What the Left Hand Knows

“But when you do a charitable deed, do not let your left hand know what your right hand is doing.”    Matt. 6:3

There’s a saying that when the student is ready, the teacher will come.  I met such a teacher recently.  Her name was Jane.

Walking through the hallway at a local strip mall, I noticed a person hunched in a corner, surrounded by plastic bags of belongings, tentatively trimming her hair.

I ran my not-so-exotic errand–exchanging printer toner at Office Max.  I thought about her.  Actually, I thought about “that person in the hallway”; I hadn’t looked closely enough on the way in to tell if I’d seen a man or a woman.

I thought about what I “should” do.  I had cash on hand–one twenty dollar bill, my week’s “allowance”, and it was only Tuesday.  I thought about getting the bill changed, but since I made my purchase with a debit card, the cash drawer never opened.  I pulled the twenty out of my wallet, and stuffed it in my jeans’ pocket to be easy to get to, “just in case.”

As I started back down the hallway, I felt nervous.  Stopping to talk to strangers is a cultural taboo on a par with facing backwards on an elevator.  Our usual social mechanism is to pretend we don’t see them, these people whose very presence makes us feel uncomfortable.  We usually walk on by, averting our eyes.  Besides the social awkwardness factor, there was the safety factor.  What if this person was mentally ill?  That’s not usually a big showstopper for me, but the hallway was deserted, and I had seen a pair of scissors in use on my way in.

I walked slowly closer, looking more carefully to determine if I felt safe enough to stop for a conversation.  This time, the anonymous “person” took on a more individual appearance.  I saw a woman, probably in her late sixties (though weathered lives often age one prematurely).  She had a pale complexion, was wearing a thin sweater, and had neatly trimmed bangs.

I approached and said “good morning”.  She put her glasses on to get a better look at me.  I introduced myself and asked her if she was ok.  She said she was fine.  I asked her name. “Jane”, she told me. “That was my grandmother’s name”, I replied.  She brightened up a bit.  I asked her where she was from and learned a little about her family.  I wondered if she were homeless–what kind of person trims her hair while sitting in a corner on the floor of a mall, unless she has no alternative?

Thinking about the twenty dollars in my pocket, I asked Jane again if she was doing all right, and if she needed anything.  She said she was fine, had just been dropped off by transit and was waiting there awhile.  “Okay” I replied, “I just wanted to make sure you were ok and wish you a nice day.”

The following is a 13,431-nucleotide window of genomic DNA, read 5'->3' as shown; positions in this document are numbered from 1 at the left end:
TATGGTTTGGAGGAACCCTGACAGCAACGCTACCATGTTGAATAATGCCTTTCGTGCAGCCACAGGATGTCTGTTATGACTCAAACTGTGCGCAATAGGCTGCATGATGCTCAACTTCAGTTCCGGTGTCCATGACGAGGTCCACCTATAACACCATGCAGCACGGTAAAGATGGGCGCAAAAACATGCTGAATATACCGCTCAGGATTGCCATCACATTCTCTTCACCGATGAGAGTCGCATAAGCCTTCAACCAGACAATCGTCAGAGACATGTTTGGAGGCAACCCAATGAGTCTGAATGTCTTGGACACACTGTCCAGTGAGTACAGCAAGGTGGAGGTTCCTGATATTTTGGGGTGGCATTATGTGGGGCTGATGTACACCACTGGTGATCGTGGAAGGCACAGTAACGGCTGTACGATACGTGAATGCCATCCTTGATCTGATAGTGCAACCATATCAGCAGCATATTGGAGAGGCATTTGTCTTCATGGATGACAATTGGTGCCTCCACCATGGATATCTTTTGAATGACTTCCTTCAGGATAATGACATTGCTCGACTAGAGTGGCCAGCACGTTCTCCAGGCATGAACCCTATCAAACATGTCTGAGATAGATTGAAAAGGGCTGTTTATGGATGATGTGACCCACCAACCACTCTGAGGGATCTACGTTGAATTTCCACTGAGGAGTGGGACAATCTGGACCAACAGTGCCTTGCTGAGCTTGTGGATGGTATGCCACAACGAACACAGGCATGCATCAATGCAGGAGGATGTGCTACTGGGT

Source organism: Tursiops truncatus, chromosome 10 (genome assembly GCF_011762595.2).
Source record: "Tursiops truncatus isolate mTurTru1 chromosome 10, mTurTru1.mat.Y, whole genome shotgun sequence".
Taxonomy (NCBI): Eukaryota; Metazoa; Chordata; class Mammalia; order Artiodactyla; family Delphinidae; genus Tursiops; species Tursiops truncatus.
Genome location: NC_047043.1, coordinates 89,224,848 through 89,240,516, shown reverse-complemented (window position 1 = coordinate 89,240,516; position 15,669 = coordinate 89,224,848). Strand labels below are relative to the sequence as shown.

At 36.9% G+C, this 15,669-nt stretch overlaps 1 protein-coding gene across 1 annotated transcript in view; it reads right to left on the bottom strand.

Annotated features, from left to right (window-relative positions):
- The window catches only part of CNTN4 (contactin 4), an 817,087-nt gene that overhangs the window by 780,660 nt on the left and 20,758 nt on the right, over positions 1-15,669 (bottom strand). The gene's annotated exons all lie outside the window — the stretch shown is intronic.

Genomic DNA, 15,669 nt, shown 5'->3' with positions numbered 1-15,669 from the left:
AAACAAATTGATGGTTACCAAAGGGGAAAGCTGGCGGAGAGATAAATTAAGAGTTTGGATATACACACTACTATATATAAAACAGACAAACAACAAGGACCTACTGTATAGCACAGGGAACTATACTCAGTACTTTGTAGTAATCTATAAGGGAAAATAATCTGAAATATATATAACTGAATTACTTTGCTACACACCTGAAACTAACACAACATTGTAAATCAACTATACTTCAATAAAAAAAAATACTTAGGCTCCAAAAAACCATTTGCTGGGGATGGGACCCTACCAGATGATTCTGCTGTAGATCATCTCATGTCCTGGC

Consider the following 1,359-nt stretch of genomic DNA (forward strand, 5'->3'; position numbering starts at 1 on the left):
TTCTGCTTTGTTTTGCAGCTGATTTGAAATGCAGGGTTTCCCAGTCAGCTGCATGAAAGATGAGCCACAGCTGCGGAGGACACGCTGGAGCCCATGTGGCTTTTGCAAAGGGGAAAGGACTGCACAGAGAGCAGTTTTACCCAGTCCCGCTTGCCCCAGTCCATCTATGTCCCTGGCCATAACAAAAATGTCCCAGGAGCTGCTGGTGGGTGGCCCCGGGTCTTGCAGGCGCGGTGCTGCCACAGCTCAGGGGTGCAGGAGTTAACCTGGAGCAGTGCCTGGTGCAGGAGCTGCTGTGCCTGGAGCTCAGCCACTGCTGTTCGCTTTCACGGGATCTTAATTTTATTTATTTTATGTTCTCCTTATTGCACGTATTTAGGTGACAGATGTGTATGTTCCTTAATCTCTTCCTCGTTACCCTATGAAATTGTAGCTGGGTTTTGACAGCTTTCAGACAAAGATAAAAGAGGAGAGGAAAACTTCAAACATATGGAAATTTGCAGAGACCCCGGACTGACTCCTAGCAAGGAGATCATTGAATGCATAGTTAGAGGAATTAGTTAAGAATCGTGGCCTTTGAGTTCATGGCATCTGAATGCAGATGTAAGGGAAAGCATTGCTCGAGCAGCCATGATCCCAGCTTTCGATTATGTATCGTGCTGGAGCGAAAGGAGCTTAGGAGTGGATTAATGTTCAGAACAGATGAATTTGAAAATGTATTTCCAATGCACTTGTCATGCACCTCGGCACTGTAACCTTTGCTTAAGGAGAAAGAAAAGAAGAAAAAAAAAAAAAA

As I took my leave and walked outside, the whisper inside my head told me I “should” go back and give her the money anyway.  The whisper that sounds like my own voice.  The one that sometimes prompts me to be my best self, and sometimes holds me back.  Like the proverbial imp on one shoulder and cherub on the other, these whispers always sound the same, but I am learning to be discerning about the messages.  It’s my way of “testing the spirits”.

I struggled with what to do.  I struggled with choices and justice and morality, with personal discomfort and embarrassment.  I struggled with calling myself a Christian and what that might mean specifically in this context.  Would it mean giving away all my money for the week to someone who looked like she needed it more than I did?  Or would it mean contributing to someone’s dignity by taking her word for it that she  doesn’t need anything, doesn’t’ need me to fix what’s not broken, just because it looks broken to me?

I think about Jesus, and about the now trite phrase: “What would Jesus do?” We don’t get to know the answer to that question, but we do have many of his stories to reflect on.  Perhaps we can truthfully ask–what MIGHT Jesus do in a similar situation?  What might I be called to do?

I think about Jesus’ approach, how he met people where they were, and asked their story, how he often asked people to participate in their own healing, or ask for what they needed.  I ask myself some hard questions about my own motives.  Am I truly being present and available to help a woman who really needs something, or am I trying to feel good about myself, part of the “white savior industrial complex?”  I remember part of the Hippocratic oath, the one that doctors take before beginning their practice: “First, do no harm.”  I decide not to go back in.

Today’s teacher has left me with more questions than answers, but the questions are worth asking.  And the left hand has learned this–that the right hand’s habit of handing out charity isn’t the only way to do God’s work in the world.

Looking people in the eye and asking “how are you?”, taking time to listen with the heart and wish them a nice day–sometimes, that’s the greater gift.

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